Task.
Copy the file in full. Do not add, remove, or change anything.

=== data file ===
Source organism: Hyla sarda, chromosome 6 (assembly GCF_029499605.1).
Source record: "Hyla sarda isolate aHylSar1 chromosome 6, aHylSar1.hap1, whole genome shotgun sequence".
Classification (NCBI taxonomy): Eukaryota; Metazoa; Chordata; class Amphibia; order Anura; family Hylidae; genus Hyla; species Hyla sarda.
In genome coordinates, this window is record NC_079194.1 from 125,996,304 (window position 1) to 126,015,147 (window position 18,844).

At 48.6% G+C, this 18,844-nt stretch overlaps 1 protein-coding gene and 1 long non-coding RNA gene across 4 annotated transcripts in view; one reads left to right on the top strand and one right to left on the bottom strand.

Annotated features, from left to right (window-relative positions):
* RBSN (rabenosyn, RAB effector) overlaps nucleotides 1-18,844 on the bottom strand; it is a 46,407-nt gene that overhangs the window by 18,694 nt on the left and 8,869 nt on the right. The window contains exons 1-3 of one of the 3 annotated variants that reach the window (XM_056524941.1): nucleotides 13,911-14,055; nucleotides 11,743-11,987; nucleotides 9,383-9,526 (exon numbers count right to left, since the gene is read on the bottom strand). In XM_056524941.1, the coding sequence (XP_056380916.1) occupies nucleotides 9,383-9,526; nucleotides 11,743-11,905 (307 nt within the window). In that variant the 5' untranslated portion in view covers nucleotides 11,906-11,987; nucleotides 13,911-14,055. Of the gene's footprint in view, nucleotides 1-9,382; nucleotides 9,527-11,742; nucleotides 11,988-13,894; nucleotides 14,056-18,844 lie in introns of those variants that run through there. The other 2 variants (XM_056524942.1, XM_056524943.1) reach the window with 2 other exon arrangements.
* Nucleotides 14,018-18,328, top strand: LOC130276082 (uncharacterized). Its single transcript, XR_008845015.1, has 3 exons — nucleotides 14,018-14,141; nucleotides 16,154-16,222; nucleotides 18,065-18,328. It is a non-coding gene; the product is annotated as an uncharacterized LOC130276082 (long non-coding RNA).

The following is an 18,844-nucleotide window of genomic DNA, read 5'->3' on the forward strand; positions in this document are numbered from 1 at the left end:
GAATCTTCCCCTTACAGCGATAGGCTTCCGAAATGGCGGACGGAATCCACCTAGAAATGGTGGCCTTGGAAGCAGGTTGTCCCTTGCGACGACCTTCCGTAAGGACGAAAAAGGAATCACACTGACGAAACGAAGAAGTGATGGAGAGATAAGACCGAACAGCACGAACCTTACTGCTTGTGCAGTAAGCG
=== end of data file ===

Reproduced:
Source organism: Hyla sarda, chromosome 6 (assembly GCF_029499605.1).
Source record: "Hyla sarda isolate aHylSar1 chromosome 6, aHylSar1.hap1, whole genome shotgun sequence".
Classification (NCBI taxonomy): Eukaryota; Metazoa; Chordata; class Amphibia; order Anura; family Hylidae; genus Hyla; species Hyla sarda.
In genome coordinates, this window is record NC_079194.1 from 125,996,304 (window position 1) to 126,015,147 (window position 18,844).

At 48.6% G+C, this 18,844-nt stretch overlaps 1 protein-coding gene and 1 long non-coding RNA gene across 4 annotated transcripts in view; one reads left to right on the top strand and one right to left on the bottom strand.

Annotated features, from left to right (window-relative positions):
* RBSN (rabenosyn, RAB effector) overlaps nucleotides 1-18,844 on the bottom strand; it is a 46,407-nt gene that overhangs the window by 18,694 nt on the left and 8,869 nt on the right. The window contains exons 1-3 of one of the 3 annotated variants that reach the window (XM_056524941.1): nucleotides 13,911-14,055; nucleotides 11,743-11,987; nucleotides 9,383-9,526 (exon numbers count right to left, since the gene is read on the bottom strand). In XM_056524941.1, the coding sequence (XP_056380916.1) occupies nucleotides 9,383-9,526; nucleotides 11,743-11,905 (307 nt within the window). In that variant the 5' untranslated portion in view covers nucleotides 11,906-11,987; nucleotides 13,911-14,055. Of the gene's footprint in view, nucleotides 1-9,382; nucleotides 9,527-11,742; nucleotides 11,988-13,894; nucleotides 14,056-18,844 lie in introns of those variants that run through there. The other 2 variants (XM_056524942.1, XM_056524943.1) reach the window with 2 other exon arrangements.
* Nucleotides 14,018-18,328, top strand: LOC130276082 (uncharacterized). Its single transcript, XR_008845015.1, has 3 exons — nucleotides 14,018-14,141; nucleotides 16,154-16,222; nucleotides 18,065-18,328. It is a non-coding gene; the product is annotated as an uncharacterized LOC130276082 (long non-coding RNA).

The following is an 18,844-nucleotide window of genomic DNA, read 5'->3' on the forward strand; positions in this document are numbered from 1 at the left end:
GAATCTTCCCCTTACAGCGATAGGCTTCCGAAATGGCGGACGGAATCCACCTAGAAATGGTGGCCTTGGAAGCAGGTTGTCCCTTGCGACGACCTTCCGTAAGGACGAAAAAGGAATCACACTGACGAAACGAAGAAGTGATGGAGAGATAAGACCGAACAGCACGAACCTTACTGCTTGTGCAGTAAGCG